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Advocate for Children and Youth responds to report on recommendations for a provincial poverty reduction strategy

by ahnationtalk on August 25, 2015679 Views

SASKATOON – The Advisory Group on Poverty Reduction presented its recommendations to Social

Services Minister Donna Harpauer on Monday. Bob Pringle, Saskatchewan’s Advocate for Children and Youth, welcomed the Advisory Group’s ambitious goal of reducing poverty in the province by 50% by 2020, measured using the 2012 Market Basket Measure.

“I want to thank the Advisory Group for their thoughtful work on this important issue, highlighting that we all need to commit to reducing poverty in the province to protect and promote the rights and dignity of everyone in the province,” said Pringle. “By consulting with people who are most affected by poverty, the Advisory Group has been able to develop a comprehensive set of recommendations to reduce poverty that can inform the government’s forthcoming Poverty Reduction Strategy.”

Pringle commended the provincial government for having the foresight to put together this advisory group, made up of six community members and five representatives from across government. They developed recommendations in six priority areas: income security; housing and homelessness; early childhood development; education and training; employment and health; and food security.

“The Advisory Group’s proposed principles – with their emphasis on things like partnerships, building on strengths, and accountability– are fundamentally sound,” he said, “as are their key priority areas.”

The Advocate for Children and Youth has been calling on the provincial government to develop and implement well-resourced early childhood development and poverty reduction strategies for some time, including making a formal recommendation in Two Tragedies: Holding Systems Accountable, the child death report released in May 2014 into the death of a child in foster care.

Pringle was pleased to see that the Advisory Group views early childhood development as a cornerstone of a Saskatchewan poverty reduction strategy, with recommendations to expand developmentally-appropriate and culturally-inclusive services to give families real choices and concrete support to raise their children.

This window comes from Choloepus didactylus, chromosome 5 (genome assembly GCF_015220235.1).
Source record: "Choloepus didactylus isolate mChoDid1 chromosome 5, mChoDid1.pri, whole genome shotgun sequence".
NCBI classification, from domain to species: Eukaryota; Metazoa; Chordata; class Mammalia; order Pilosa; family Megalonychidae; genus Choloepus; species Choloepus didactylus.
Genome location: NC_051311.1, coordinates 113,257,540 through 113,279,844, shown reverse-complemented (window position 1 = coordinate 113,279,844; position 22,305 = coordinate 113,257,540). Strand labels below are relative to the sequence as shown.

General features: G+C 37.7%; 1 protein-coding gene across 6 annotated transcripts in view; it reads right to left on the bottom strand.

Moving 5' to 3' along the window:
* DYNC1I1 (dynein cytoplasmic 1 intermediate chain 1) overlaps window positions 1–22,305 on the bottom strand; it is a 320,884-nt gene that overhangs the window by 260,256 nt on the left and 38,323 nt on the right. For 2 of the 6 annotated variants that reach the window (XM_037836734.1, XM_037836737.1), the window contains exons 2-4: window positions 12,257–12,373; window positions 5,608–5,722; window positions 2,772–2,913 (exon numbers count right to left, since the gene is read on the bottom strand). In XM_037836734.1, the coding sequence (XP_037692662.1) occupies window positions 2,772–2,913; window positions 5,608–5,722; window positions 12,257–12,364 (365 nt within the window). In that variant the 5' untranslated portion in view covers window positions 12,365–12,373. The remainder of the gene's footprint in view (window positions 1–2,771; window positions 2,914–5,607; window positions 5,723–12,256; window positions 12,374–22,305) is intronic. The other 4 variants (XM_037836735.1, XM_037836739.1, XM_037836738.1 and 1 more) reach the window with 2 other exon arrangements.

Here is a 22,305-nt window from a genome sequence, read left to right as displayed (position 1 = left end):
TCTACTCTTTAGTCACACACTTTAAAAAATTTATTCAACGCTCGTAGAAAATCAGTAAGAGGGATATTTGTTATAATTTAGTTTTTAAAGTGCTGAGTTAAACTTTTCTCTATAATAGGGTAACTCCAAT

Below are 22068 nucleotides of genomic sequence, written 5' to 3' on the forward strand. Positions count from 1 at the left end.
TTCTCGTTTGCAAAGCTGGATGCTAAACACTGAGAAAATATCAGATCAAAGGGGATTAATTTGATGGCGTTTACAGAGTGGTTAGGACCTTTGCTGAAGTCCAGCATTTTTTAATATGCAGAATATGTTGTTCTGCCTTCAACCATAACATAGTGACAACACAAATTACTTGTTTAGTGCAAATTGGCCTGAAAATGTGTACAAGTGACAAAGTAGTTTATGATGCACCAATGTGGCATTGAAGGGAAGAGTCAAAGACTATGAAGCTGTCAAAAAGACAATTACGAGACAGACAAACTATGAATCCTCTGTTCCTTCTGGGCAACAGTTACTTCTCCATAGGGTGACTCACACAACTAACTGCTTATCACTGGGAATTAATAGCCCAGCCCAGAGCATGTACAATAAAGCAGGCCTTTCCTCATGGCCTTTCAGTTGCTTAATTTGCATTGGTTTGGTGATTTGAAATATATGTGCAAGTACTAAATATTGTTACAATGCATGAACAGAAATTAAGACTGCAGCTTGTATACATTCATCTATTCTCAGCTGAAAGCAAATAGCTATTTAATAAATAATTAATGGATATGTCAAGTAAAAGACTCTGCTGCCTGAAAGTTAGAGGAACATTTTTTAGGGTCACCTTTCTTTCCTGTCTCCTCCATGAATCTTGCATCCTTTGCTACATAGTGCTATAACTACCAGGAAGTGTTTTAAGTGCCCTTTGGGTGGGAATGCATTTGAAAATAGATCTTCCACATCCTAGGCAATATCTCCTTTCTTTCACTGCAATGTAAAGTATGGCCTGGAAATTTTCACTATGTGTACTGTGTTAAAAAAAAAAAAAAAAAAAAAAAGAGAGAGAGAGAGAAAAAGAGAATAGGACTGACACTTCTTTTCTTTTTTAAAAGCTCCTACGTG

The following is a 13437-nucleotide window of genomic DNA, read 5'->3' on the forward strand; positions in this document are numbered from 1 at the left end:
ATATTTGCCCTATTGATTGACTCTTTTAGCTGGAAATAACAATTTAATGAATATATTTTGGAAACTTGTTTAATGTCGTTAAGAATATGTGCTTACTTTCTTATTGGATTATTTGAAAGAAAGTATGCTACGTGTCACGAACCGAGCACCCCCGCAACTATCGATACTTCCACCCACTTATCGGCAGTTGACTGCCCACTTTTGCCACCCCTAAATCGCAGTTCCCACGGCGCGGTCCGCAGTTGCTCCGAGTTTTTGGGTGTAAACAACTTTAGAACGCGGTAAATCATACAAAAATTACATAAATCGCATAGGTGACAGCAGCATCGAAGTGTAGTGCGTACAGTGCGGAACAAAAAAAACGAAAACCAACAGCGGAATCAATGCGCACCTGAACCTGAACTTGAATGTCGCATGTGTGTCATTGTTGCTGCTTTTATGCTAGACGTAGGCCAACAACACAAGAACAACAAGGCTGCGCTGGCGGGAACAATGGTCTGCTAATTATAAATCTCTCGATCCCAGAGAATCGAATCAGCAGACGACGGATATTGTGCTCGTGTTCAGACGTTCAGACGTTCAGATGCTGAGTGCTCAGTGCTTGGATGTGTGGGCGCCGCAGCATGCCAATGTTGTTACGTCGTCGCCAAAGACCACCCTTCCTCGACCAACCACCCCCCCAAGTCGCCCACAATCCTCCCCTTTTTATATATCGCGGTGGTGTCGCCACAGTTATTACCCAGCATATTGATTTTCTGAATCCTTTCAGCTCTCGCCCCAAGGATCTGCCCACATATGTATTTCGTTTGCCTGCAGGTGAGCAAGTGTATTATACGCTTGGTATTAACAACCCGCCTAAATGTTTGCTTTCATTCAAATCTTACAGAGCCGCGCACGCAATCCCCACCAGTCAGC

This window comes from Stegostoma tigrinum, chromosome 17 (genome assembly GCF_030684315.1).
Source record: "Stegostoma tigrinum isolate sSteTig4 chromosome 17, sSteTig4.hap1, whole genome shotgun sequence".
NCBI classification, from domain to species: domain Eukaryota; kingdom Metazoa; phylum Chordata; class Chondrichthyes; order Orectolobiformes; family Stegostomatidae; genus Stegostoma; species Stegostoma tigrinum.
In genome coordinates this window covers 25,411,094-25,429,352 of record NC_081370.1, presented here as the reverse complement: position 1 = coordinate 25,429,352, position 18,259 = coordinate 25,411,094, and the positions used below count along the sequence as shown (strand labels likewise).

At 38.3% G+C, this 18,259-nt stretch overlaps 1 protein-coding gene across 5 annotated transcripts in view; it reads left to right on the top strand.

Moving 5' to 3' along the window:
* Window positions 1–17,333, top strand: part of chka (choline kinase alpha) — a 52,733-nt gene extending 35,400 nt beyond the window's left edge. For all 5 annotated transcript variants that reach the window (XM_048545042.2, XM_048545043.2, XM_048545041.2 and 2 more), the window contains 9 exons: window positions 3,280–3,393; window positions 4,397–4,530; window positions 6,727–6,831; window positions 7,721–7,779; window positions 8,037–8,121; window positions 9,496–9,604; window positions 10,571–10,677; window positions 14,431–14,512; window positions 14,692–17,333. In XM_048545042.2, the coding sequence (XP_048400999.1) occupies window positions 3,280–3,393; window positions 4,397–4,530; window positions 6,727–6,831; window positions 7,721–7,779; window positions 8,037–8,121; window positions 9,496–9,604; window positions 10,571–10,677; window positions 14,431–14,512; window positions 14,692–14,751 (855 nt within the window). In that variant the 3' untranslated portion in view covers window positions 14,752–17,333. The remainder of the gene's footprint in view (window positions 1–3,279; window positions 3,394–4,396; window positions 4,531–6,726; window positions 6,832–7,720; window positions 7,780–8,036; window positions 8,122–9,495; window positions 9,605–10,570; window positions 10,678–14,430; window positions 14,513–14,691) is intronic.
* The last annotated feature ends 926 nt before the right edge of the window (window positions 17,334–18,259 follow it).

Throughout his tenure as Advocate, Pringle has focused on the need to address the factors that put children and youth at risk – poverty and its related conditions, mental illness, addictions, racism and the legacy of colonialism, violence, and disabilities.

“I’m looking forward to the provincial government’s response to the Advisory Group’s recommendations,” he said. “We will continue to champion concrete actions that advance the rights of children and youth in our province, and in so doing, reduce poverty’s long shadow on the well-being of all residents of the province, young and old alike.”

The Advocate for Children and Youth is an independent officer of the Legislative Assembly of Saskatchewan. He leads a team of advocates, investigators and other staff who work on behalf of the province’s young people. Our vision is that the rights, interests and well-being of children and youth are respected and valued in our communities and in government legislation, policy, programs and practice.

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For more information contact:

Fleur Macqueen Smith

Senior Advisor, Communications (306) 933-6700 or (639) 471-8585

Twitter: @SaskAdvocate

Facebook: www.facebook.com/SaskAdvocate

NT3

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